Turnouts_000 Cast frog and guardrails

Finished point work

Finished frog area

Final painting, weathering, ballast and detailing results in the finished track model seen above. The techniques aren’t hard to learn or master. Getting over your inhibitions is the hardest part. Trust me, you can do this too. For much more advice and step-by-step instructions on modeling track like this, check out a copy of our book Detailing Track. You can purchase your copy here. Questions or comments, let me hear from you.


Related posts:

Long Turnouts

On Track: Modeling the details


The Details Are in The Turnouts

To file or not to file the stock rails

Working with O scale tieplates


  1. nrgeti

    I have a couple of observations: all commercial turnouts and articles about building your own turnouts (including Fast Track jigs)require grinding off the flanges on the stock rails. In real life this would severly weaken the stock rail.

    I have studied actual turnouts and it appears that the point rail flanges are ground off on the side facing the stock rail and are mounted on a plate in such a way that the point rail base slides over the stock rail flange and fits inside the web of the stock rail and tight againt it.

    You will notice that even in this series of photos the stock rail flanges are ground off and point rail is ground on the inside edge so it is tight against the stock rail at the top surface of both rails. In this case the wheels will strike the point and cause a bump.

    In addition in real life, the leading top surface of the point rail is ground down below the mating stock rail so that the car wheel do not contact it. The grind slopes up from the point to the top of the rail. That way the wheel gradually transfers to the full point rail. This also aids fitting the point inside the web of the stock rail.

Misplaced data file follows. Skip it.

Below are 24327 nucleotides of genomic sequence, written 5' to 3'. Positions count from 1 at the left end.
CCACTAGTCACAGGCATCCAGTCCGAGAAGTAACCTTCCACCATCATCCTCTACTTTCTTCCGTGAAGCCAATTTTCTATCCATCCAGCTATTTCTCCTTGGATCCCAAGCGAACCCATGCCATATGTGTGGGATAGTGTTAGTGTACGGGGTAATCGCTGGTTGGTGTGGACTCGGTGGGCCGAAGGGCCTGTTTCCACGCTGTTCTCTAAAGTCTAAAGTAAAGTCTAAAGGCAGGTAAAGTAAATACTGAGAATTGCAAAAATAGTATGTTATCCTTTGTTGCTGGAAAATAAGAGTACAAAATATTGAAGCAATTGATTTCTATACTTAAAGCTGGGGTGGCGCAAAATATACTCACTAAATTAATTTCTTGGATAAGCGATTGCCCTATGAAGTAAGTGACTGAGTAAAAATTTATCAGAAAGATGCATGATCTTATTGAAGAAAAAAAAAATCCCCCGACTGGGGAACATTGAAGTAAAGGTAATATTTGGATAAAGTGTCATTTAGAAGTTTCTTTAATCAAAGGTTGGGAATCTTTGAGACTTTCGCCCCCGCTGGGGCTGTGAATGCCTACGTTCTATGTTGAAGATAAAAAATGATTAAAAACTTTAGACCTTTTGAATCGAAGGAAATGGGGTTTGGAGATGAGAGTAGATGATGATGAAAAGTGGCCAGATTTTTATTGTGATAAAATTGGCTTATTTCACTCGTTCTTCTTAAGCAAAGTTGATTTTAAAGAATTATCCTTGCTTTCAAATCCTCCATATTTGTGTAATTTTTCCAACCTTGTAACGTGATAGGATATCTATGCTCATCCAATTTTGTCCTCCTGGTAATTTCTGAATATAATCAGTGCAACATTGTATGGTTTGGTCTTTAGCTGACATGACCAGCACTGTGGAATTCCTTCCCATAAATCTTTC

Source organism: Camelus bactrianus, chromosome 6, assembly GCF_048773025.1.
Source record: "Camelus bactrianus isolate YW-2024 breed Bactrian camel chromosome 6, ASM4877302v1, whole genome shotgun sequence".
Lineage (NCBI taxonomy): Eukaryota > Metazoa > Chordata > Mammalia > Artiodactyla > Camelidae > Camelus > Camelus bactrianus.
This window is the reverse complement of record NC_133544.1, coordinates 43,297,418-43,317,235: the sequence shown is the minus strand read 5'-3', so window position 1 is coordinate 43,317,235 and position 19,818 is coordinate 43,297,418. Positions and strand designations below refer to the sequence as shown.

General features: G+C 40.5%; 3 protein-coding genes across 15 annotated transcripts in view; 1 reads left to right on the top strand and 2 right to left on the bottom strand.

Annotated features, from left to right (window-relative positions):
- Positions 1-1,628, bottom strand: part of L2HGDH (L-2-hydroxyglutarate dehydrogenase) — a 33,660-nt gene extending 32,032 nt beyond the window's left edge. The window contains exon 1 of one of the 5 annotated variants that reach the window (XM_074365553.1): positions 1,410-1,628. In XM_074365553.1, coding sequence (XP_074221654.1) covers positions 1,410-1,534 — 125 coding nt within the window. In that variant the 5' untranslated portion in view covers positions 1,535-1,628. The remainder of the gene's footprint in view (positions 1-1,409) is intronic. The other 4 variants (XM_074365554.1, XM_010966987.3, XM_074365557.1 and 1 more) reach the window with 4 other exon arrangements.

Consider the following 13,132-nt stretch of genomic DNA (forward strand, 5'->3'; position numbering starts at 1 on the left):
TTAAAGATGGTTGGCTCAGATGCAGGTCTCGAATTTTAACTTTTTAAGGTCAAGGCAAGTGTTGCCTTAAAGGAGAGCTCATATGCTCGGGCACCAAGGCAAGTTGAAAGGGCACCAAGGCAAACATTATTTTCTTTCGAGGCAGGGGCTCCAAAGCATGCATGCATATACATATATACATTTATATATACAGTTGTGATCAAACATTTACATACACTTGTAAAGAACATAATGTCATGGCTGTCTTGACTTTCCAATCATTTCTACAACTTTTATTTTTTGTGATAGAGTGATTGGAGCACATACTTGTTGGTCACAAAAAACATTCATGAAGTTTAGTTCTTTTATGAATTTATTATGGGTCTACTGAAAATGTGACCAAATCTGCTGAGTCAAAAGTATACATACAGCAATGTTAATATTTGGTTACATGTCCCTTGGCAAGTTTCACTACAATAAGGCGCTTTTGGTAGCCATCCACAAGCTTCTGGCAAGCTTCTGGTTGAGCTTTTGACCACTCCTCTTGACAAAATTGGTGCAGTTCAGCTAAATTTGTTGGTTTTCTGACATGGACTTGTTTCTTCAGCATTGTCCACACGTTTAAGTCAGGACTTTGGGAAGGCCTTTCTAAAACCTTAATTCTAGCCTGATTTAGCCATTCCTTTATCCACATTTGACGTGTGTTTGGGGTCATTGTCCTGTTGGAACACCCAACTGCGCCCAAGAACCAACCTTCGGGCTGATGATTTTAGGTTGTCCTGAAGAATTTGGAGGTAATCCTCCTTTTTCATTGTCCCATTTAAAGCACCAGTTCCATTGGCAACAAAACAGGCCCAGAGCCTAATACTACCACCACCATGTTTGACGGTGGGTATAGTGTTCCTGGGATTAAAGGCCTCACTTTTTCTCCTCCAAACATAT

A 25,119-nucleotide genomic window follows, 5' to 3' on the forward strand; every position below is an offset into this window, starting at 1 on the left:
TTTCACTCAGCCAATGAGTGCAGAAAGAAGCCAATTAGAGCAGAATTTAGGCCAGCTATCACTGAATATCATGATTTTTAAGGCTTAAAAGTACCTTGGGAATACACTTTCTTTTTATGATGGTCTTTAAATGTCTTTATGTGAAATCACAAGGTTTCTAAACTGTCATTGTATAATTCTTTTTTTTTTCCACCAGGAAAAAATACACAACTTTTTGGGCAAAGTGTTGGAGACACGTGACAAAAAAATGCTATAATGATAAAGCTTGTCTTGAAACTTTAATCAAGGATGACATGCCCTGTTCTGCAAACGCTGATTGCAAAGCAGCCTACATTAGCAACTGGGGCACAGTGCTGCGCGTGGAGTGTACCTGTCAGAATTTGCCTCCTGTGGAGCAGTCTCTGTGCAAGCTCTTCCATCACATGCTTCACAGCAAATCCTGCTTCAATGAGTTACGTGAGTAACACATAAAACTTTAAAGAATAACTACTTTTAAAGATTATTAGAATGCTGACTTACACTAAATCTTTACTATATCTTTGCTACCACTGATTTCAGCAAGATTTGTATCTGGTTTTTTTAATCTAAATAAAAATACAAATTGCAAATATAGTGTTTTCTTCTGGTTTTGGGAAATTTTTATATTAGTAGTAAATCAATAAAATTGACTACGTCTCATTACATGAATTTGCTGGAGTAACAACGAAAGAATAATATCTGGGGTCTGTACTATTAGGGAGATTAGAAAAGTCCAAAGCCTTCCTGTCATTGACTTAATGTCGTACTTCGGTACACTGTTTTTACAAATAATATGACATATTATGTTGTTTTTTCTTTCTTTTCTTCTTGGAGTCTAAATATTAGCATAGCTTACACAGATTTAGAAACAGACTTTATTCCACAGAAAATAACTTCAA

2. ggealy


    What is the approximate cost of building the turnout described in this post? I ask because I want to compare that answer against my calculated costs of using FastTracks product line.


  3. mike

    You make excellent points (no pun). I don’t file off the flange on the inside of my stock rails because the switchpoint castings make this unnecessary. I do clean up the tip of the points for a smoother transition.

    I want to inform folks that we’re having a problem with the blog. We hope to have it fixed by Friday. Until then we’re very limited in what we can do in response to comments. We can’t approve new comments until then. Sorry for the inconvenience and headaches. We’re on it though.


  4. mike

    Hi Gary,

    Roughly, the costs are 45-55 dollars when all the extra detail parts, tie material, spikes, rail, etc. are factored in. Might sound expensive, but consider what you’re getting in terms of quality and detail.

    I’d like to request that all folks sign their comments.


  5. The Industrial Lead

    Looks great. I love the details. I’m building some highly detailed HO turnouts now, but every time I see great looking O track I want to scale up 🙂

    Greg Amer

  6. mike

    Hi Greg,

    Appreciate the comment. I’ve visited your own blog and enjoyed the approach you’re taking.